Tackling notions of the mid-life crisis and looking back on a lifetime gone swiftly by, School of Rock writer, Mike White, directs and provides the screenplay for Brad’s Status, a low-key and pleasantly thoughtful comedy which utilises the leading star skills of Ben Stiller who returns to the big screen after a somewhat nonexistent cinematic footprint over the course of the past few years or so. Whilst Stiller’s comedy can somewhat not exactly hit the mark, take the likes of Zoolander 2 for instance, the emergence of White’s script and a wide range of lovely supporting performances from an extravagantly well-versed cast, proves to be a solid winning return for the comedic stalwart, and although the underlying narrative point of the movie is one which has been tackled before in a wide range of differing movies ranging from American Beauty to last year’s Ingrid Goes West, Brad’s Status is a cool, sombre and sometimes heartwarming drama which doesn’t ever feel the need to raise up from its’ subtle examination of its’ titular leading character.
Accompanying his son, Troy (Austin Abrams, Paper Towns) along the East Coast whilst they seek out potential future colleges, Brad Sloane (Stiller) reminisces about the success of his out of touch school friends whilst he contemplates his own life’s middling mediocrity, one which is full with seething regret and unwarranted shame in comparison to his long lost forgotten acquaintances. With the narrative primarily explained through the use of Stiller’s voiceover and some rather excessive yet undeniably comedic dream sequences which convey’s Sloane’s belief of his friend’s individual successes, White’s movie works primarily thanks to a brilliantly conflicted leading performance from Stiller alongside the grounding of its’ youthful cast, with the likes of Abrams and Shazi Raja counteracting Sloane’s contempt for the world by explaining its’ true riches in a It’s a Wonderful Life style monologue. Whilst the movie falls at times for swaying too much from the central narrative and limiting its’ actual comedic zingers to a minimal amount, White’s movie is still an interesting social drama which reinforces the idea that when put to good use, Stiller is still an important and welcome leading star.
Overall Score: 6/10
“Can You Imagine A World In Which We End Up Together…?”
Of the many cinematic releases within the Judd Apatow staple, there really isn’t many which I could regard as down and out, truly effective comedies, due in part to my tin-eared response to most examples of American-laden comedies, including the likes of Anchorman and Trainwreck, films which may have garnered an array of positive responses from many on release, but to me, just didn’t work on any level from which I can regard as comedic gold. With the release of The Big Sick however, a loose adaptation of the true-life events of leading star Kumail Nanjiani and co-writer Emily V. Gordon, such a film delightfully breaks the mould of mediocrity, taking a humane and totally believable leading narrative and having the extra boost of a perfectly formed cast to reinforce it and create a consistently funny drama which ranks up there with the best comedy films to be released in recent memory, whilst simultaneously proving that with a decent script and filmmakers who understand the effect of comedic timing, not all American comedies can be utter trash.
Although The Big Sick adheres to the boy-meets-girl formula of practically every romantic comedy since the dawn of time, the added depths given to the relationship between leading couple Kumail Nanjiani and Zoe Kazan, with the former’s religious traditions and the latter’s narrative hanging medical issues the stand-out elements of the story, forms a charming bond between the two in which the audience only wants to see flourish and prosper come the end of the drama, and with added support from the likes of Ray Romano and Holly Hunter, the movie manages to succeed on all fronts as both a romantic drama and a rib-tingling comedy. At the core of the real reason on why the movie really works, is the dedication to the believability of the players involved and each of their separate trials and tribulations, and whilst recent supposed comedies such as Snatched and The House believe comedy is warranted through vulgarity and petulant, adolescent nonsense, thank the baby Jesus for a movie like The Big Sick, a overtly impressive comedy which undoubtedly belongs up there with the best comedies to travel overseas in flippin’ years.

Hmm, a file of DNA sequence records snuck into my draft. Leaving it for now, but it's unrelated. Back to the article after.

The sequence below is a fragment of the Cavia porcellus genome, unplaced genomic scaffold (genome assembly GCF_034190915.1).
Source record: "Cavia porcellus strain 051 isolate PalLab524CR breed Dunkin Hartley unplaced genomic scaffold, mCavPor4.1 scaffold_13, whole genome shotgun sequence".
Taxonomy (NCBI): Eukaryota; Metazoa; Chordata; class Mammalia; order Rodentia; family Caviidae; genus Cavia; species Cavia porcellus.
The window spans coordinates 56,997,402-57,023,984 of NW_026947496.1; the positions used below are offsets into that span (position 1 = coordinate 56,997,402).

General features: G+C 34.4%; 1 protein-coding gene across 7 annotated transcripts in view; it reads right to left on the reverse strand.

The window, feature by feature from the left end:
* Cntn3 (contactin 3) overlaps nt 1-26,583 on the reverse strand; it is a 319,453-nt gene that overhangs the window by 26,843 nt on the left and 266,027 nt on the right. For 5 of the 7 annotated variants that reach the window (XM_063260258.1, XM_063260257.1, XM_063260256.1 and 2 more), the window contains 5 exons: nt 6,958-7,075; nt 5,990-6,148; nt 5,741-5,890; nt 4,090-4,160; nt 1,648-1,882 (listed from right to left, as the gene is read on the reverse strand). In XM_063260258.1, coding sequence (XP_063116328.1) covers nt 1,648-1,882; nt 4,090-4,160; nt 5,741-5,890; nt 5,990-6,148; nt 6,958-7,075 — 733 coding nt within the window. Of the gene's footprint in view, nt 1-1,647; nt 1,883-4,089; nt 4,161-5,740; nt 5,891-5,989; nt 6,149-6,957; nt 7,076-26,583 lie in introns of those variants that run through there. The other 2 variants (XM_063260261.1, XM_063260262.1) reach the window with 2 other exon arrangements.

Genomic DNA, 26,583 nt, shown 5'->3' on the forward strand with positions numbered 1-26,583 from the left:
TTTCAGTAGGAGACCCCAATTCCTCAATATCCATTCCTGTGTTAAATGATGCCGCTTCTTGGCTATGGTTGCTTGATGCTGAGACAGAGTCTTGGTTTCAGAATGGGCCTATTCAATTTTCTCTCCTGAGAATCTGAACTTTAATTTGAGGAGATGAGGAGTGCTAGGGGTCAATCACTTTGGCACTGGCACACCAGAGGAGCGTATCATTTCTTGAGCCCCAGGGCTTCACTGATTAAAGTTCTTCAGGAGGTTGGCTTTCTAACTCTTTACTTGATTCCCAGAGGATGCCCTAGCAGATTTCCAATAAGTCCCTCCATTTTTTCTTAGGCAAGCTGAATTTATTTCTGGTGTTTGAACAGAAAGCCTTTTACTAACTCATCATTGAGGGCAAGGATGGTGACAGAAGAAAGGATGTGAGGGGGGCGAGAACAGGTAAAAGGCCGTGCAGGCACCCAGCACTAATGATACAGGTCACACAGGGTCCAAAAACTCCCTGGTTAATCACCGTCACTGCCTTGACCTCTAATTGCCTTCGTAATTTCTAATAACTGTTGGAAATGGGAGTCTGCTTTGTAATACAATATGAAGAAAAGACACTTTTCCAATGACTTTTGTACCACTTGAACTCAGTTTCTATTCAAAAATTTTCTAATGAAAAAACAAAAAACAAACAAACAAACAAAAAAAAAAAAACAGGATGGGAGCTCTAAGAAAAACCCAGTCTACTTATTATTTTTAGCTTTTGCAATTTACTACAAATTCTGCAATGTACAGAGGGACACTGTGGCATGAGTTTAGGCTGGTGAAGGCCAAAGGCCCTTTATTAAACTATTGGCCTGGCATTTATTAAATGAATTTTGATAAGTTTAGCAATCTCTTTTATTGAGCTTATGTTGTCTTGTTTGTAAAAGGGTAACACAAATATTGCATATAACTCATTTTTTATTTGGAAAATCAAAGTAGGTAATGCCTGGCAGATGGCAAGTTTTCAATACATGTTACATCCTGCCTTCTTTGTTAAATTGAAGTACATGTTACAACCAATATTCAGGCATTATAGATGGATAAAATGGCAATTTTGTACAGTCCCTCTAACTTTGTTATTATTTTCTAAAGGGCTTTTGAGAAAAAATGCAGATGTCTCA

Overall Score: 8/10
“I Can’t Beat It. I Can’t Beat It, I’m Sorry…”
Arriving on a weekend packed to the rafters with a wide range of movie releases, the release of Manchester By The Sea carries with it the annoyingly unavoidable air of hype which has engulfed it over the past few months or so, resulting in an inevitable array of Golden Globe nominations as well as being tipped as one of the top contenders for the upcoming Academy Awards which takes place next month. Directed by Kenneth Lonergan, whose previous credits include screenplays for Gangs of New York and Analyze This, Manchester By The Sea follows in the footsteps of La La Land by being a film which lives up to its’ high expectations, a touching tale of loss, sorrow and the chance of redemption held together by a simply outstanding performance from Casey Affleck who undoubtedly will walk away with the Oscar for Best Actor next month, and a sharp, snappy screenplay which dissects the everyday notions of family and friendship upon an overarching melancholic plot thread which acts as the central cornerstone of a movie seeped in utterly believable human emotion.
Cowering throughout the movie in an unbearable understated embodiment of repressed emotion, Affleck’s Lee Chandler is a complex shadow of a character, one who is brought back to his titular homeland after the death of his brother and one whose societal absence verges on the edge of a complete dissociation with anyone around who shows him the slightest bit of attention. Add into the mix Lucas Hedge’s Patrick, the son of Lee’s lost brother, and the film begins to unravel a parallel between the past and the future, one which balances out loss with a chance of redemption for a character who could easily burst into a complete and utter meltdown at any moment throughout the film. Subsequently, the commanding performance of Affleck ironically leads to the film’s only real setback, with Michelle Williams strangely seeming rather absent and underused, alongside other characters which come and go rather too swiftly. Ultimately, Manchester By The Sea is Affleck’s movie entirely and the down-to-earth dramatic turns and realist decisions by his character result in a film which is up there with the most rewarding dramas to be released in recent memory and for a film which is just under two and a half hours, it seemed strange to be leaving the cinema by actually wanting more, the sign of a cracker if ever there was one.